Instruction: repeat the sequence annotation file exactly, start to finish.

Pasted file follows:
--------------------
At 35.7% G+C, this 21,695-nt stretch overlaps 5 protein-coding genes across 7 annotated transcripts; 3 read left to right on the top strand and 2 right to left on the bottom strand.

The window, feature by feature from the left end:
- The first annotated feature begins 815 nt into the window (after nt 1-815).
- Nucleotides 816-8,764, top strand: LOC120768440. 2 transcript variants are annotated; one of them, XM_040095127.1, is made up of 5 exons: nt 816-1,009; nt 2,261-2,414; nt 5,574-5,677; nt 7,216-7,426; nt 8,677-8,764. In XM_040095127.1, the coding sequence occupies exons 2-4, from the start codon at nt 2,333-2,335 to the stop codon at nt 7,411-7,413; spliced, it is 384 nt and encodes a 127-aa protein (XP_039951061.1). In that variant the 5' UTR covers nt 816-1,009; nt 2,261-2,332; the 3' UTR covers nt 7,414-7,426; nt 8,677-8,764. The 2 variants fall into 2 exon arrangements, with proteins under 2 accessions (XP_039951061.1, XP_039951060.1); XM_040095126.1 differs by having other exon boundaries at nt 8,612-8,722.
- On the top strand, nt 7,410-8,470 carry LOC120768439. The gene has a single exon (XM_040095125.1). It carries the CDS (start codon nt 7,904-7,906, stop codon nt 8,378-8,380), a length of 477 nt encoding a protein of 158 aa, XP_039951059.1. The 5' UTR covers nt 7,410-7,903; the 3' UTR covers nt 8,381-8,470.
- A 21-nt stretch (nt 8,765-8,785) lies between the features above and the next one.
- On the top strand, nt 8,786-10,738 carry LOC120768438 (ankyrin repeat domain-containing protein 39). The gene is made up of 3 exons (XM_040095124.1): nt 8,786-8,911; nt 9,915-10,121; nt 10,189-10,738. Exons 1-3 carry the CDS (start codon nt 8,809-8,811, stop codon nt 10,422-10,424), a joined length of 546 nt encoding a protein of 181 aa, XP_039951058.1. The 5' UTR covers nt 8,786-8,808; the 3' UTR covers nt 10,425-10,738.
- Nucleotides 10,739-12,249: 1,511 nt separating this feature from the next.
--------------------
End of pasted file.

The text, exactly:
At 35.7% G+C, this 21,695-nt stretch overlaps 5 protein-coding genes across 7 annotated transcripts; 3 read left to right on the top strand and 2 right to left on the bottom strand.

The window, feature by feature from the left end:
- The first annotated feature begins 815 nt into the window (after nt 1-815).
- Nucleotides 816-8,764, top strand: LOC120768440. 2 transcript variants are annotated; one of them, XM_040095127.1, is made up of 5 exons: nt 816-1,009; nt 2,261-2,414; nt 5,574-5,677; nt 7,216-7,426; nt 8,677-8,764. In XM_040095127.1, the coding sequence occupies exons 2-4, from the start codon at nt 2,333-2,335 to the stop codon at nt 7,411-7,413; spliced, it is 384 nt and encodes a 127-aa protein (XP_039951061.1). In that variant the 5' UTR covers nt 816-1,009; nt 2,261-2,332; the 3' UTR covers nt 7,414-7,426; nt 8,677-8,764. The 2 variants fall into 2 exon arrangements, with proteins under 2 accessions (XP_039951061.1, XP_039951060.1); XM_040095126.1 differs by having other exon boundaries at nt 8,612-8,722.
- On the top strand, nt 7,410-8,470 carry LOC120768439. The gene has a single exon (XM_040095125.1). It carries the CDS (start codon nt 7,904-7,906, stop codon nt 8,378-8,380), a length of 477 nt encoding a protein of 158 aa, XP_039951059.1. The 5' UTR covers nt 7,410-7,903; the 3' UTR covers nt 8,381-8,470.
- A 21-nt stretch (nt 8,765-8,785) lies between the features above and the next one.
- On the top strand, nt 8,786-10,738 carry LOC120768438 (ankyrin repeat domain-containing protein 39). The gene is made up of 3 exons (XM_040095124.1): nt 8,786-8,911; nt 9,915-10,121; nt 10,189-10,738. Exons 1-3 carry the CDS (start codon nt 8,809-8,811, stop codon nt 10,422-10,424), a joined length of 546 nt encoding a protein of 181 aa, XP_039951058.1. The 5' UTR covers nt 8,786-8,808; the 3' UTR covers nt 10,425-10,738.
- Nucleotides 10,739-12,249: 1,511 nt separating this feature from the next.